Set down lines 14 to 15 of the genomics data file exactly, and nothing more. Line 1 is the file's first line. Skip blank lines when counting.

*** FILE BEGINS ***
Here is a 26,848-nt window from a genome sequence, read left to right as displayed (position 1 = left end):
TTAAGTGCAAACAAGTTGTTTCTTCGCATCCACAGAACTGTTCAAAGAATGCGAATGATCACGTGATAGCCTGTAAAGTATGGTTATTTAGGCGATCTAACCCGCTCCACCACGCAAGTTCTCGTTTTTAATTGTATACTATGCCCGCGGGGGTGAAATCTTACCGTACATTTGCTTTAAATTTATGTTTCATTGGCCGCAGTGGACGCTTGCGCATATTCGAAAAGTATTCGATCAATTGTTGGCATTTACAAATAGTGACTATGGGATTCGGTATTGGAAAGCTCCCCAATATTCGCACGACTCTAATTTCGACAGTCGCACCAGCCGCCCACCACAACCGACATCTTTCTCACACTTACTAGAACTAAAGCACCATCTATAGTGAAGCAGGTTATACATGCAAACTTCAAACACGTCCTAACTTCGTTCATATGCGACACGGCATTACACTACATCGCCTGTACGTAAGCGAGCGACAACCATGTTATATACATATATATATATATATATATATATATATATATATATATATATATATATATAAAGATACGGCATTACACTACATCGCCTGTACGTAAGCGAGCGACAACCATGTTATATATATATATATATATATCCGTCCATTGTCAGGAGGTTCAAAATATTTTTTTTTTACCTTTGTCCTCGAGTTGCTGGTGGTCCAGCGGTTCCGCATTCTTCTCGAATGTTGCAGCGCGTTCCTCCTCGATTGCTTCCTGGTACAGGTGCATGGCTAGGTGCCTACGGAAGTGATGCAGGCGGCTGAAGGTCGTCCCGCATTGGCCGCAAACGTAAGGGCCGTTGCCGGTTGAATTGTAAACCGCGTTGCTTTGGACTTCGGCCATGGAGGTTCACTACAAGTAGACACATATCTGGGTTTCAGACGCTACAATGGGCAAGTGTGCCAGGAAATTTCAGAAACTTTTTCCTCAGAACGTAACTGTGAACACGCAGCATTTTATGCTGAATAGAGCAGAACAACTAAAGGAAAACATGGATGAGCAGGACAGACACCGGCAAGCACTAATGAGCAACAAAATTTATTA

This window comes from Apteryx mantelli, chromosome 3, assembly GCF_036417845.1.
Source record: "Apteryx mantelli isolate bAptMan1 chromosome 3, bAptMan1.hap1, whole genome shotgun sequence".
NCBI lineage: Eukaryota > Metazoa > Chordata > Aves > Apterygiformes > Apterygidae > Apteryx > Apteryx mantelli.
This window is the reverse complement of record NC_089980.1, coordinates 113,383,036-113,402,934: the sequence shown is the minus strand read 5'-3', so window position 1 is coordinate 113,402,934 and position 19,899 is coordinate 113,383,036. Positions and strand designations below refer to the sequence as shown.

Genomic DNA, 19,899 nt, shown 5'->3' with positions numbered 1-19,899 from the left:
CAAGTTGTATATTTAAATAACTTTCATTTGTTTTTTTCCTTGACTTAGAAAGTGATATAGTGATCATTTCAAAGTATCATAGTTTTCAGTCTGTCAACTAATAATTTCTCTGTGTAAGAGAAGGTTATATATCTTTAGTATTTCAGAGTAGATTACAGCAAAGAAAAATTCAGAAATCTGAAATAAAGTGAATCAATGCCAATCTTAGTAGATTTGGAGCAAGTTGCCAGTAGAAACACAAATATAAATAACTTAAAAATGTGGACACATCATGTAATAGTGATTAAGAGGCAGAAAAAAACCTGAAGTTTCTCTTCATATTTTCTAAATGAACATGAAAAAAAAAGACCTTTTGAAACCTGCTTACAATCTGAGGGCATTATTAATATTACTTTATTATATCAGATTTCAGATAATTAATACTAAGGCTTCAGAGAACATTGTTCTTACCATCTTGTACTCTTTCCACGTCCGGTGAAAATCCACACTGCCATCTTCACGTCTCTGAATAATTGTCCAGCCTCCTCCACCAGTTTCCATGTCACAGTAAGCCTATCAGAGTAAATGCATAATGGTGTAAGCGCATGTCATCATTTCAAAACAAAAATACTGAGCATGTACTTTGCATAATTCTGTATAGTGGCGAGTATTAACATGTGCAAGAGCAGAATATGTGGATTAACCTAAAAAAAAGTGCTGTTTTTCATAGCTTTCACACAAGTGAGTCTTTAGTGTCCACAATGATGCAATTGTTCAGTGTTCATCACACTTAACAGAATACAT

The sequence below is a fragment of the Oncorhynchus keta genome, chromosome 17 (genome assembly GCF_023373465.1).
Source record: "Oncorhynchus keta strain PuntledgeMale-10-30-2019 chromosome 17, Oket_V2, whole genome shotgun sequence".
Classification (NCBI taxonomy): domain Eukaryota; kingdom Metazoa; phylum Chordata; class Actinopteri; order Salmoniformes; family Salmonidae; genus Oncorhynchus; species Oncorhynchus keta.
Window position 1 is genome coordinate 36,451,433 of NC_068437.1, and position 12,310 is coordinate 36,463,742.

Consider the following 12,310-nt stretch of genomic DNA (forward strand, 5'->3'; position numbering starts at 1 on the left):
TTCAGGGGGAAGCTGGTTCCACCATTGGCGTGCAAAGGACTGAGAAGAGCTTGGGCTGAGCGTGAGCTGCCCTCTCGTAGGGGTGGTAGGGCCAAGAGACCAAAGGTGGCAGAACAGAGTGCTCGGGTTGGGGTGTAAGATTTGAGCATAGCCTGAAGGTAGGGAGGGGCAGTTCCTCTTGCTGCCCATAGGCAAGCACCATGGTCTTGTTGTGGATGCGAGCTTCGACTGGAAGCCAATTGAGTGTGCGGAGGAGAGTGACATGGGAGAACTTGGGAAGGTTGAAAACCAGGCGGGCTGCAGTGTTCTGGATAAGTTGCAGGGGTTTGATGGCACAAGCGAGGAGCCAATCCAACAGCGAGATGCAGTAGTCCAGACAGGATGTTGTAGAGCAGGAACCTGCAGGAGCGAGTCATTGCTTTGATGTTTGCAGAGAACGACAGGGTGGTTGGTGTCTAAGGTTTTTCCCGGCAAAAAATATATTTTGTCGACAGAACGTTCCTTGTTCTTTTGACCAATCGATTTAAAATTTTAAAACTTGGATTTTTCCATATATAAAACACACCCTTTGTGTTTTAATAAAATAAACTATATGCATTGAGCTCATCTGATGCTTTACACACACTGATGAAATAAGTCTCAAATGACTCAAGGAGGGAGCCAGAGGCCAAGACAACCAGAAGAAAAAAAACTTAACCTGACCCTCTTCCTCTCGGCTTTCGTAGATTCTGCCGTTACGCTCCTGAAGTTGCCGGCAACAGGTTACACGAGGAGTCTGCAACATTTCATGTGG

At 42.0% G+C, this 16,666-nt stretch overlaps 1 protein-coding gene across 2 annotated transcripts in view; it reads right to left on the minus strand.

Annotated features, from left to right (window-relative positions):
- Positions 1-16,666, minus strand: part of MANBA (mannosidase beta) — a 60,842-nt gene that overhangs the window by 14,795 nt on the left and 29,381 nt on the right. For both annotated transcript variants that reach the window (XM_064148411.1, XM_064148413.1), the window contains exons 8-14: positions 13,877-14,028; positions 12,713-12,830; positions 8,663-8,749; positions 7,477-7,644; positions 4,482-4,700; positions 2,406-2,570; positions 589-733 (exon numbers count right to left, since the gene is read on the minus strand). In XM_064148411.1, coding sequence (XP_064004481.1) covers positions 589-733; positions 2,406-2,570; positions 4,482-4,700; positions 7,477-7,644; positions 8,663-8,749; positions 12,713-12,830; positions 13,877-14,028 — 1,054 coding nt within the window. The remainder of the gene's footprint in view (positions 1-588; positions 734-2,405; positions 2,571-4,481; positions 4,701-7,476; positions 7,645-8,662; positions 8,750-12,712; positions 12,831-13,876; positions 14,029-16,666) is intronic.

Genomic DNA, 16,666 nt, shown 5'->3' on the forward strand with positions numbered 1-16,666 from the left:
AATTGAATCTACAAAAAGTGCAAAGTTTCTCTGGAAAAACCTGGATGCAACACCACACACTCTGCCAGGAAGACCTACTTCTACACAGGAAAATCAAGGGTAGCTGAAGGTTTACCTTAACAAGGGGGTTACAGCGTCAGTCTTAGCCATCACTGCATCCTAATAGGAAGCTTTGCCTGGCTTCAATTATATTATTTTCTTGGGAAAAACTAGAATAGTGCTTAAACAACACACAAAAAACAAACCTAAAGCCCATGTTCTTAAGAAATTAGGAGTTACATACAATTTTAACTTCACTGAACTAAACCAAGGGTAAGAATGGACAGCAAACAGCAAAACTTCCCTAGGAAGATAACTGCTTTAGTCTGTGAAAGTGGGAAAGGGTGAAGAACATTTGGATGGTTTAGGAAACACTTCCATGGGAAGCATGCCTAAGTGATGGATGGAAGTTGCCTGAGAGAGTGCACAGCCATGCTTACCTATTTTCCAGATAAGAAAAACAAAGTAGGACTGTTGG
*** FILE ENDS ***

TTCAGGGGGAAGCTGGTTCCACCATTGGCGTGCAAAGGACTGAGAAGAGCTTGGGCTGAGCGTGAGCTGCCCTCTCGTAGGGGTGGTAGGGCCAAGAGACCAAAGGTGGCAGAACAGAGTGCTCGGGTTGGGGTGTAAGATTTGAGCATAGCCTGAAGGTAGGGAGGGGCAGTTCCTCTTGCTGCCCATAGGCAAGCACCATGGTCTTGTTGTGGATGCGAGCTTCGACTGGAAGCCAATTGAGTGTGCGGAGGAGAGTGACATGGGAGAACTTGGGAAGGTTGAAAACCAGGCGGGCTGCAGTGTTCTGGATAAGTTGCAGGGGTTTGATGGCACAAGCGAGGAGCCAATCCAACAGCGAGATGCAGTAGTCCAGACAGGATGTTGTAGAGCAGGAACCTGCAGGAGCGAGTCATTGCTTTGATGTTTGCAGAGAACGACAGGGTGGTTGGTGTCTAAGGTTTTTCCCGGCAAAAAATATATTTTGTCGACAGAACGTTCCTTGTTCTTTTGACCAATCGATTTAAAATTTTAAAACTTGGATTTTTCCATATATAAAACACACCCTTTGTGTTTTAATAAAATAAACTATATGCATTGAGCTCATCTGATGCTTTACACACACTGATGAAATAAGTCTCAAATGACTCAAGGAGGGAGCCAGAGGCCAAGACAACCAGAAGAAAAAAAACTTAACCTGACCCTCTTCCTCTCGGCTTTCGTAGATTCTGCCGTTACGCTCCTGAAGTTGCCGGCAACAGGTTACACGAGGAGTCTGCAACATTTCATGTGG

At 42.0% G+C, this 16,666-nt stretch overlaps 1 protein-coding gene across 2 annotated transcripts in view; it reads right to left on the minus strand.